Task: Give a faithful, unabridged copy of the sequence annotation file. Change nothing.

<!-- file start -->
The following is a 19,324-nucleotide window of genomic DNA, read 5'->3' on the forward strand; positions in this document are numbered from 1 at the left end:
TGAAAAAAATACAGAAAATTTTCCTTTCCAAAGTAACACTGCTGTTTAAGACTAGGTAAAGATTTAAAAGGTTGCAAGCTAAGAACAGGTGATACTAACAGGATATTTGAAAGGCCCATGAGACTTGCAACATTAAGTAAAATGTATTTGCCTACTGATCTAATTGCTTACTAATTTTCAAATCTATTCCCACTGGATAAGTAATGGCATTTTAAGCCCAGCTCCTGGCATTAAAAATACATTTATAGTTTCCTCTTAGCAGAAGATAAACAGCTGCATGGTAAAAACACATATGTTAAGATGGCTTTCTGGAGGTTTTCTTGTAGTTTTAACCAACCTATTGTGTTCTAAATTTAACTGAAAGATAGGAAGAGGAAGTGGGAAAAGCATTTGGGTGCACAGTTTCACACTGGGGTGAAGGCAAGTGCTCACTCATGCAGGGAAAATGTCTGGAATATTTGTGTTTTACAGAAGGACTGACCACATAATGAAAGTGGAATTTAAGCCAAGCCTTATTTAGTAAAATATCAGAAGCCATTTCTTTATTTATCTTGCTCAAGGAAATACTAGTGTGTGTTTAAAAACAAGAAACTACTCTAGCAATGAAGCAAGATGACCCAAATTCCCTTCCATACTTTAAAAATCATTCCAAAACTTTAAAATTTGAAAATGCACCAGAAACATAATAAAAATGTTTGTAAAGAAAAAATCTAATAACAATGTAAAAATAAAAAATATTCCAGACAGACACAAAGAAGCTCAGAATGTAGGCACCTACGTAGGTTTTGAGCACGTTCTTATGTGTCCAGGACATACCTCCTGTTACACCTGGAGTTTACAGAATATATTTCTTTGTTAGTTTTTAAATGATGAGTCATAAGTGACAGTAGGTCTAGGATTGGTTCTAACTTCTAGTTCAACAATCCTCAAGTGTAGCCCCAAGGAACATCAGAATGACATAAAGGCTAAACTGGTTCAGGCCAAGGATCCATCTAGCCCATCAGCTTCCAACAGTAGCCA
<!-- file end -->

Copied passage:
The following is a 19,324-nucleotide window of genomic DNA, read 5'->3' on the forward strand; positions in this document are numbered from 1 at the left end:
TGAAAAAAATACAGAAAATTTTCCTTTCCAAAGTAACACTGCTGTTTAAGACTAGGTAAAGATTTAAAAGGTTGCAAGCTAAGAACAGGTGATACTAACAGGATATTTGAAAGGCCCATGAGACTTGCAACATTAAGTAAAATGTATTTGCCTACTGATCTAATTGCTTACTAATTTTCAAATCTATTCCCACTGGATAAGTAATGGCATTTTAAGCCCAGCTCCTGGCATTAAAAATACATTTATAGTTTCCTCTTAGCAGAAGATAAACAGCTGCATGGTAAAAACACATATGTTAAGATGGCTTTCTGGAGGTTTTCTTGTAGTTTTAACCAACCTATTGTGTTCTAAATTTAACTGAAAGATAGGAAGAGGAAGTGGGAAAAGCATTTGGGTGCACAGTTTCACACTGGGGTGAAGGCAAGTGCTCACTCATGCAGGGAAAATGTCTGGAATATTTGTGTTTTACAGAAGGACTGACCACATAATGAAAGTGGAATTTAAGCCAAGCCTTATTTAGTAAAATATCAGAAGCCATTTCTTTATTTATCTTGCTCAAGGAAATACTAGTGTGTGTTTAAAAACAAGAAACTACTCTAGCAATGAAGCAAGATGACCCAAATTCCCTTCCATACTTTAAAAATCATTCCAAAACTTTAAAATTTGAAAATGCACCAGAAACATAATAAAAATGTTTGTAAAGAAAAAATCTAATAACAATGTAAAAATAAAAAATATTCCAGACAGACACAAAGAAGCTCAGAATGTAGGCACCTACGTAGGTTTTGAGCACGTTCTTATGTGTCCAGGACATACCTCCTGTTACACCTGGAGTTTACAGAATATATTTCTTTGTTAGTTTTTAAATGATGAGTCATAAGTGACAGTAGGTCTAGGATTGGTTCTAACTTCTAGTTCAACAATCCTCAAGTGTAGCCCCAAGGAACATCAGAATGACATAAAGGCTAAACTGGTTCAGGCCAAGGATCCATCTAGCCCATCAGCTTCCAACAGTAGCCA